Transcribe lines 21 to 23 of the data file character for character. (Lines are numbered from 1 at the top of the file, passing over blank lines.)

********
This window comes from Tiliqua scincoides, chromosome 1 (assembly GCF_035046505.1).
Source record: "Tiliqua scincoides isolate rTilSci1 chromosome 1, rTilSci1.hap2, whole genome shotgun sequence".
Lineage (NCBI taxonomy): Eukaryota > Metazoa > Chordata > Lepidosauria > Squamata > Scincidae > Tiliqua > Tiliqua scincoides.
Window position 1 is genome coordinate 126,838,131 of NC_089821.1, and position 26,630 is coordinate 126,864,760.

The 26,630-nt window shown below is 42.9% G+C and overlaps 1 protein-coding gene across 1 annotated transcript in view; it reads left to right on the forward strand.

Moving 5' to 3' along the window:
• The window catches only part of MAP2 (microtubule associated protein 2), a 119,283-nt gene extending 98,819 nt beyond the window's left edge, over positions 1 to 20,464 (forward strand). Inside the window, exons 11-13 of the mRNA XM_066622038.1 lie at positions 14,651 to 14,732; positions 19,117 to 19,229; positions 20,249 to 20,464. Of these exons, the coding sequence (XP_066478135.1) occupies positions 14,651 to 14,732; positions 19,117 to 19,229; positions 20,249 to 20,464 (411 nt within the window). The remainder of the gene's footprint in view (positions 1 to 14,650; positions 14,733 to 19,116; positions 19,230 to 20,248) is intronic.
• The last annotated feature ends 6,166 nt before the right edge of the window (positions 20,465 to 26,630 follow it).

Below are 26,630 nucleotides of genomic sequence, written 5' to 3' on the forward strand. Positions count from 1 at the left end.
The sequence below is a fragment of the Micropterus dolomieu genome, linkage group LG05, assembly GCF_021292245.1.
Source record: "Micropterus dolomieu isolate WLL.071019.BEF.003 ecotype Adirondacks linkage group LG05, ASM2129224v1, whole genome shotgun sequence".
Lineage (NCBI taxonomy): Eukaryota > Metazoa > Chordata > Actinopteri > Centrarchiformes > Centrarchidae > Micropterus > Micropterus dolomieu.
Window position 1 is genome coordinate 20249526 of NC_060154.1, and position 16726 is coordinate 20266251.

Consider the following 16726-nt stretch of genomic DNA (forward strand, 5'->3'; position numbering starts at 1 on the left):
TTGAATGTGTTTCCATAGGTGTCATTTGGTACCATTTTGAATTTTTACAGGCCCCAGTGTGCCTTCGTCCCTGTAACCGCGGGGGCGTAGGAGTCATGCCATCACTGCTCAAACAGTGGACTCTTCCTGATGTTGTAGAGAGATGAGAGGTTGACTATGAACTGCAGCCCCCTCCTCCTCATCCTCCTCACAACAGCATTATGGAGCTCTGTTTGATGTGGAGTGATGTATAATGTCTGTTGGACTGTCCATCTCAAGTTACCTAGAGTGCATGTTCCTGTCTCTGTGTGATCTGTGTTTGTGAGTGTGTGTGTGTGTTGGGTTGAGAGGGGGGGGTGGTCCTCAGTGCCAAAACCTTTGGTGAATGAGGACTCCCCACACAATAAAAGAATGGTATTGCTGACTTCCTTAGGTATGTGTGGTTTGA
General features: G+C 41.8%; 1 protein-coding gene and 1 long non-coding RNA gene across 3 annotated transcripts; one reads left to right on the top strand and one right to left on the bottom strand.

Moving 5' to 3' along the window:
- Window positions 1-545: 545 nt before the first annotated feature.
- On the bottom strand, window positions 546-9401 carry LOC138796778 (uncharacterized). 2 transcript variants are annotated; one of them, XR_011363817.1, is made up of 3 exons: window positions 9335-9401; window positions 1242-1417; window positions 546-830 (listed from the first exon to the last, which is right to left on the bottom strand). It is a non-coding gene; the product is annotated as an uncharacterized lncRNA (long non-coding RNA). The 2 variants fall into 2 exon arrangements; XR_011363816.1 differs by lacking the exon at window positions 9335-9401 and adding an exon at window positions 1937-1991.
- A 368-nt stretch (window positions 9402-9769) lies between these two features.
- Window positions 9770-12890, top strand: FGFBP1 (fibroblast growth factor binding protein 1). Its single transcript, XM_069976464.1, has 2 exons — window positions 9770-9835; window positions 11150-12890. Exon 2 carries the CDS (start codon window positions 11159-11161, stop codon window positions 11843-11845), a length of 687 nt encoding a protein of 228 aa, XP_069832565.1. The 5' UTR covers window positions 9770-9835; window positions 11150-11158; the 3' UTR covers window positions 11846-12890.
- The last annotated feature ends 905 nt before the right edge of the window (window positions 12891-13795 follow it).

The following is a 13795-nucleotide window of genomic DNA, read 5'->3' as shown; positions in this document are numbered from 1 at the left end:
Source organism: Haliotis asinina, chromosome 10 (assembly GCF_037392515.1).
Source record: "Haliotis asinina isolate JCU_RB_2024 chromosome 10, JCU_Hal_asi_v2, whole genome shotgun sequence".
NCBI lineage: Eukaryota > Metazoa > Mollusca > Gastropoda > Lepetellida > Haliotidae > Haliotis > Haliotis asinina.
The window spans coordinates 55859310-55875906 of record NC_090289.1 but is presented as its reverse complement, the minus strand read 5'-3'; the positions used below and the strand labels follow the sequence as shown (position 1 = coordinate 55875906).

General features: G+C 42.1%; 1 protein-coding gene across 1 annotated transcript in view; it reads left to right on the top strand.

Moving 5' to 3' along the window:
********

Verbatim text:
- Window positions 9770-12890, top strand: FGFBP1 (fibroblast growth factor binding protein 1). Its single transcript, XM_069976464.1, has 2 exons — window positions 9770-9835; window positions 11150-12890. Exon 2 carries the CDS (start codon window positions 11159-11161, stop codon window positions 11843-11845), a length of 687 nt encoding a protein of 228 aa, XP_069832565.1. The 5' UTR covers window positions 9770-9835; window positions 11150-11158; the 3' UTR covers window positions 11846-12890.
- The last annotated feature ends 905 nt before the right edge of the window (window positions 12891-13795 follow it).

The following is a 13795-nucleotide window of genomic DNA, read 5'->3' as shown; positions in this document are numbered from 1 at the left end: